Homestead community supports Job Corps student learning

Masonry instructor Terry Devine, far right, and students David Person, far left, and Joshua T. Jones, prepare to lay bricks at the Veteran’s Memorial in Losner Park in Homestead.

Masonry instructor Terry Devine, far right, and students David Person, far left, and Joshua T. Jones, prepare to lay bricks at the Veteran’s Memorial in Losner Park in Homestead.

HOMESTEAD, FL (March 21, 2014) – Developing valuable skills, building up the youth of America and creating leaders are three core values that undergird the Job Corps mission. Homestead Job Corps Center demonstrated these values recently as masonry students paved the way in honor of those who have served our country while others took on the Toastmasters’ challenge in communication and leadership development.

The Homestead Job Corps Center Masonry Class added six new bricks to the Veterans’ Memorial in Losner Park in honor of four Soldiers and Marines who died in the line of duty, and two Navy veterans.

Under the direction of their instructor, Terry Devine, masonry students have been responsible for laying all the engraved bricks at the memorial for the past six years. The class has also laid pavers in front of the adjacent Seminole Theatre along with other work in the community.

The students’ work caught the eye of the Florida Pioneer Museum in Florida City and the museum now plans to use Mr. Devine’s class on the construction of a storage facility for historical artifacts.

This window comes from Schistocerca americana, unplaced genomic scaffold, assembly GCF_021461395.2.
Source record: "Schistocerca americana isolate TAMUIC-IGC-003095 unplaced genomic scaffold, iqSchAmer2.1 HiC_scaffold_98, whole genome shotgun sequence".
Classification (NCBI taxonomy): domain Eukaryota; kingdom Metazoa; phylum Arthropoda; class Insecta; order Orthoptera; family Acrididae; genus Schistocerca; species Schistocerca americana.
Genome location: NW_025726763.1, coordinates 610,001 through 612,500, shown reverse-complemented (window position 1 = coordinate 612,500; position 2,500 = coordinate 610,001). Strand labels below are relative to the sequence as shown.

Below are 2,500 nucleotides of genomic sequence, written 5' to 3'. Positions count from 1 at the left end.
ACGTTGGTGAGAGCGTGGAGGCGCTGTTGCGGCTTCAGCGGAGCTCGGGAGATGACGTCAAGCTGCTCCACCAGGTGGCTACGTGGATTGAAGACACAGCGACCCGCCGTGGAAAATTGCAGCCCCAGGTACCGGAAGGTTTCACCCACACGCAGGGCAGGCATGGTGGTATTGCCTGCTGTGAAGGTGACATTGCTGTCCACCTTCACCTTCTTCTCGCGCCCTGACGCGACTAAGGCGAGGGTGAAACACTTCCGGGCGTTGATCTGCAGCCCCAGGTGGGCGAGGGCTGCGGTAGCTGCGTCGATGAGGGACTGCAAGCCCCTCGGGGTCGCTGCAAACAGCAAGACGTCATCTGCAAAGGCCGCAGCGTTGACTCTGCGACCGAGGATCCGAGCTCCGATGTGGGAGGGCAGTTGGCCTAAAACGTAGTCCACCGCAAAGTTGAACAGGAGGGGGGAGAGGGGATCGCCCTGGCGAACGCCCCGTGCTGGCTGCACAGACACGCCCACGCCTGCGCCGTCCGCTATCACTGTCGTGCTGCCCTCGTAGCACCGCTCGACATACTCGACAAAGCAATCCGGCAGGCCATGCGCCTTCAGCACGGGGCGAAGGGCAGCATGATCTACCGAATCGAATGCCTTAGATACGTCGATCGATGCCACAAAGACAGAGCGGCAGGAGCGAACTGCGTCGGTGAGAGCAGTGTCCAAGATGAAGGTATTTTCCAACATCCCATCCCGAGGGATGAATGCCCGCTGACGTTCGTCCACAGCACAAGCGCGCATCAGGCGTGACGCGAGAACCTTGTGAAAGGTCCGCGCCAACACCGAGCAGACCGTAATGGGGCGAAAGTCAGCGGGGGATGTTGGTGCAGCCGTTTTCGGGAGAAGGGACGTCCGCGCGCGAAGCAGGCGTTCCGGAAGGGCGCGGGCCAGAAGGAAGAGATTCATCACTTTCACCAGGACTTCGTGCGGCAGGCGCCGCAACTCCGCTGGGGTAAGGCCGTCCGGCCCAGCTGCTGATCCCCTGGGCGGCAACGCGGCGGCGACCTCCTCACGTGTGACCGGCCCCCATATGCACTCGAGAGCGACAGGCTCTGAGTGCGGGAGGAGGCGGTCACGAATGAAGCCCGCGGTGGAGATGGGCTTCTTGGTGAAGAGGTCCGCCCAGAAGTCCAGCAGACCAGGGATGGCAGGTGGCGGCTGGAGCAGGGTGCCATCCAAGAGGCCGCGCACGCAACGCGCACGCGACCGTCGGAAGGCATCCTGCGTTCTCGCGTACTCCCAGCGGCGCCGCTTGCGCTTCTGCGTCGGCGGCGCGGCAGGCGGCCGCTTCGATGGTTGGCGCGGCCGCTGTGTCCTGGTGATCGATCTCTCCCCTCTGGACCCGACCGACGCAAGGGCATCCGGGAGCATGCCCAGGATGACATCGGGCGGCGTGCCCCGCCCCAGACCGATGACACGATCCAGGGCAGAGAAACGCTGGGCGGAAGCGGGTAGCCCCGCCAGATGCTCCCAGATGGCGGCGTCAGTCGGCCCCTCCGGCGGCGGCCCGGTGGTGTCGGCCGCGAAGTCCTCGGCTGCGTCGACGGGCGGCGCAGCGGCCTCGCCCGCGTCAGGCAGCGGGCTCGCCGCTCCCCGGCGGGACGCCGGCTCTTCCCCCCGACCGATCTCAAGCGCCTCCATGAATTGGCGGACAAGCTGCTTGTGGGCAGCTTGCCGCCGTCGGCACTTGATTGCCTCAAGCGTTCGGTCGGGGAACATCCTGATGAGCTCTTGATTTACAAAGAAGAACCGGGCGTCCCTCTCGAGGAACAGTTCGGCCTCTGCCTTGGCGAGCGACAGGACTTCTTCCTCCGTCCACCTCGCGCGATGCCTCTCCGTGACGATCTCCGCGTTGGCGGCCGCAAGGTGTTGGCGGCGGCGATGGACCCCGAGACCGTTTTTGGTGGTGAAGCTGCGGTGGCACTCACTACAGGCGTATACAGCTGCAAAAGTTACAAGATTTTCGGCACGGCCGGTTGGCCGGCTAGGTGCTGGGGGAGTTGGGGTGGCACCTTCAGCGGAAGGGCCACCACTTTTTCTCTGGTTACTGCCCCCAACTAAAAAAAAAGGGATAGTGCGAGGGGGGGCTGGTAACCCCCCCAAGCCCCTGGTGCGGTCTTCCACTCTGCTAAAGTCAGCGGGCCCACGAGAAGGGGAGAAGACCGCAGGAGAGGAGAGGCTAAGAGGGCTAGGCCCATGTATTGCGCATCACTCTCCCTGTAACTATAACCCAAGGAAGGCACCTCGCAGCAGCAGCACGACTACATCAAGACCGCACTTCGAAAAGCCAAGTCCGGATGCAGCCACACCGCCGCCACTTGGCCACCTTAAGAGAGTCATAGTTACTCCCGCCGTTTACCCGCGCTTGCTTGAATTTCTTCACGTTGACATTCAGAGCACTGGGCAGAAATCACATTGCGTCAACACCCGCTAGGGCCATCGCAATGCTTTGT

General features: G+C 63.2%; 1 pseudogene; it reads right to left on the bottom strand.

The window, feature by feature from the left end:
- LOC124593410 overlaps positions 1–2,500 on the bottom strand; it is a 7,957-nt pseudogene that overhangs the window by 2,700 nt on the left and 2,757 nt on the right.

The students’ hard work didn’t stop with the brick laying being done by the masonry students. Ten other Homestead Job Corps Center students participated in a four-week introductory course conducted by the Homestead Toastmasters Club in hopes of building their personal leadership capabilities.

Student Samiel Remy accepts his Best Table-Topics ribbon from Homestead Toastmasters Club President Richard Erschik.

Student Samiel Remy accepts his Best Table-Topics ribbon from Homestead Toastmasters Club President Richard Erschik.

Toastmasters is offered in over 290,000 clubs world-wide and focuses on effective communication and leadership skill development.

Homestead Job Corps Business and Community Liaison Lesly Diaz was happy with the number of participants and credits the numerous benefits students gain as the reason for their participation.

“Last year, the completion of the Homestead Toastmaster course led one student to become the Student Government Association president at our Center,” Ms. Diaz said.

This year, student Samiel Remy was presented with an award and ribbon for Best Table-Topics by Homestead Toastmasters Club President Richard Erschik.

“Mr. Remy won based on votes by his peers, which adds to the credibility of the award,” Mr. Erschik said.

As the class progressed, Mr. Erschik encouraged students to begin conducting their own club meetings as a way to improve their communication skills. The students recognized the value of the program and one student has even volunteered to be president of the club at Homestead Job Corps Center and spearhead the initiative.

Mr. Erschik agreed to teach an introductory Toastmasters course upon the request of Business and Community Liaison Lesly Diaz.

Mr. Erschik agreed to teach an introductory Toastmasters course upon the request of Business and Community Liaison Lesly Diaz.

“I am proud of how the students gravitated towards it once they realized what it was, and that they see the benefit to themselves to continue,” Mr. Erschik said.

“Homestead Job Corps Center is blessed to have volunteers like Homestead Toastmaster’s President and Toastmaster’s course facilitator, Richard Erschik, share their time and talents with our students,” Ms. Diaz said. “It means a lot to know that the community supports both our students and the Job Corps program.”

Author : Josephine Lee